Triticale reaches GS30 at Rougham
The lingering cold and wet weather has caused slower growth and delayed nitrogen applications across the country. However, at Syngenta’s Rougham Innovation Centre near Bury St Edmunds, the site is recovering well and looking good overall, following an application of 100 kg of nitrogen last week.
The barley on the site is at tillering to GS29 and has received its T0 application. Small amounts of mildew have been spotted across the barley with Bazooka showing the odd speck of brown rust. Barley is less able to recover than wheat from early disease effects at tillering, so should be monitored carefully as part of adaptive disease management.
- Senior Field Technical Manager, James Southgate
Wheat is also still tillering with some T0 application starting this week on the forward varieties. It is reassuring to see the yellow rust found in February has not reappeared yet, after the cold weather slowed it down. However, mildew is present and Septoria has been spotted on lower leaves.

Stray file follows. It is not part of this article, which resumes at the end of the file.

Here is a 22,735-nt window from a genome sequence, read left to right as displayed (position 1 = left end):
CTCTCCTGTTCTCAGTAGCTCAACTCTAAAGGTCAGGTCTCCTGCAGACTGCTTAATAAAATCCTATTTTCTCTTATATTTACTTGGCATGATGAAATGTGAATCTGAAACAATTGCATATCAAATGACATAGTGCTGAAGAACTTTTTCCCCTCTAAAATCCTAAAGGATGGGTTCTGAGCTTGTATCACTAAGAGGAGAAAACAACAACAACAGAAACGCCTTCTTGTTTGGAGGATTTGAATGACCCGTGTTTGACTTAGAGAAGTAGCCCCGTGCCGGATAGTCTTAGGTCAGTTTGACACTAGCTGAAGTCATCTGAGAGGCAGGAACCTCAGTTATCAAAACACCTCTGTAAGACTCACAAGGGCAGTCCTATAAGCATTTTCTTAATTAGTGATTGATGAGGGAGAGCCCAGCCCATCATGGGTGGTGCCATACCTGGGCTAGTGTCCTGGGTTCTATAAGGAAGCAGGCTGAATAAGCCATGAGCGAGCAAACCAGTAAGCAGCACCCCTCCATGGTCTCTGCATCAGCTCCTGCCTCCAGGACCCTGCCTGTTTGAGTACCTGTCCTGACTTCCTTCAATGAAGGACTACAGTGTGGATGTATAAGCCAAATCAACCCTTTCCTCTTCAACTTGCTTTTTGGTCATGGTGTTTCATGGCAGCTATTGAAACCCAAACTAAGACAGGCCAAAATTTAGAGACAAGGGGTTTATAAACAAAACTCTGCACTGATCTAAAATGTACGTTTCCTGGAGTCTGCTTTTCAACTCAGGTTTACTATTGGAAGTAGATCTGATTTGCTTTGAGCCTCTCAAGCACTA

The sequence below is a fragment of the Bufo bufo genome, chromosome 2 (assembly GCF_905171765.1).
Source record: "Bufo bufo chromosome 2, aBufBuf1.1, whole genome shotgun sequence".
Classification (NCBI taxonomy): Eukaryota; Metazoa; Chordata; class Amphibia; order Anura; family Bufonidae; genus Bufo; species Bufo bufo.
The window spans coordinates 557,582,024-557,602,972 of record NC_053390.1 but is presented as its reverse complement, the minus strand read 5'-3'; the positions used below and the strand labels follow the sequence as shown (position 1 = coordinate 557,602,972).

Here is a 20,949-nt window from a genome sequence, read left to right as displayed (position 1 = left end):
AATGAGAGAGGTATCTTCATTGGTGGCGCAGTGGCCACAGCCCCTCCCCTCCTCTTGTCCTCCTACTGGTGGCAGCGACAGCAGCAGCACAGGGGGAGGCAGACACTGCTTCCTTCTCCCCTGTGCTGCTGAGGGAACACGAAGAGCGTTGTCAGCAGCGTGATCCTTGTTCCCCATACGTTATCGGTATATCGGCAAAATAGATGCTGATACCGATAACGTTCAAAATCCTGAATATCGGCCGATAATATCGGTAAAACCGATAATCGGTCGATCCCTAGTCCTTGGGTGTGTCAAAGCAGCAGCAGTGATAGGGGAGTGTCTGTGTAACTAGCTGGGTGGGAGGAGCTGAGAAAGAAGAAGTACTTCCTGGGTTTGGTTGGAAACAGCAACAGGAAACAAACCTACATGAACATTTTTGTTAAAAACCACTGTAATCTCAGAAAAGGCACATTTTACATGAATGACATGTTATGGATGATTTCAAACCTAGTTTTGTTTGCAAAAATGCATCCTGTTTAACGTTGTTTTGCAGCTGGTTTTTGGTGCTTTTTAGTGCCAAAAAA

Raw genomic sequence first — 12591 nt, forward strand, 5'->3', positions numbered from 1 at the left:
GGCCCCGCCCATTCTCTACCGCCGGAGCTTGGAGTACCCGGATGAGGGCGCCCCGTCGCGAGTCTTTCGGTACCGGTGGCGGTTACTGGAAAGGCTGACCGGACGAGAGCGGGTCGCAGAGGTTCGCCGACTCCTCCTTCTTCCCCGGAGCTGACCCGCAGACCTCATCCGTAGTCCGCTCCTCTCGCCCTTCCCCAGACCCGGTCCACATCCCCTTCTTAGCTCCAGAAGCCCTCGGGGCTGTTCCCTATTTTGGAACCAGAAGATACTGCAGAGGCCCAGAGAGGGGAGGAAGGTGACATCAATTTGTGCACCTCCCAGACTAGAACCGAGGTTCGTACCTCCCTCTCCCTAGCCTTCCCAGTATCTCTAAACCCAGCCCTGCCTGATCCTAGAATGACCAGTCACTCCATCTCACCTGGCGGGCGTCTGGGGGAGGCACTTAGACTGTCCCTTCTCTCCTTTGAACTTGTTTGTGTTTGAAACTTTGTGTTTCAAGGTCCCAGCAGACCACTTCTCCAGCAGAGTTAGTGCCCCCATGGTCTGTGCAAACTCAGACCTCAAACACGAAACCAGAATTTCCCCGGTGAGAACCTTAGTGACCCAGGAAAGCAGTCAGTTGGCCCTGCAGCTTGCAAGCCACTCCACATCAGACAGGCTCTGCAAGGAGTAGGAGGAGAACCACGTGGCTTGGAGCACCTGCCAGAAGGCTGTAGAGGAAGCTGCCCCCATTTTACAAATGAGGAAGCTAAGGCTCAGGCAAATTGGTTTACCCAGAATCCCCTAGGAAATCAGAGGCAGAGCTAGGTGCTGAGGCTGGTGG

The Triticale on the site is doing very well and is the most forward crop on the site – being the first to reach GS30. Rye is not far behind, also receiving T0 this week.
At Syngenta’s Luton site, TOs were applied this week in perfect conditions. The crop is looking mostly clean and growing very rapidly. In contrast, a T0 application trial was marked out at the Oxford Innovation Centre in a very wet field. With the crop currently at GS29, application will begin next week if they can travel.
The Syngenta Innovation Centres are specialist sites spread throughout the UK, with technical field experts trialling conditions, varieties, treatments and techniques to provide advice for agronomists and farmers. Come along to one of our open days to learn more about their research, and how it can benefit your crops. Find the dates and locations here.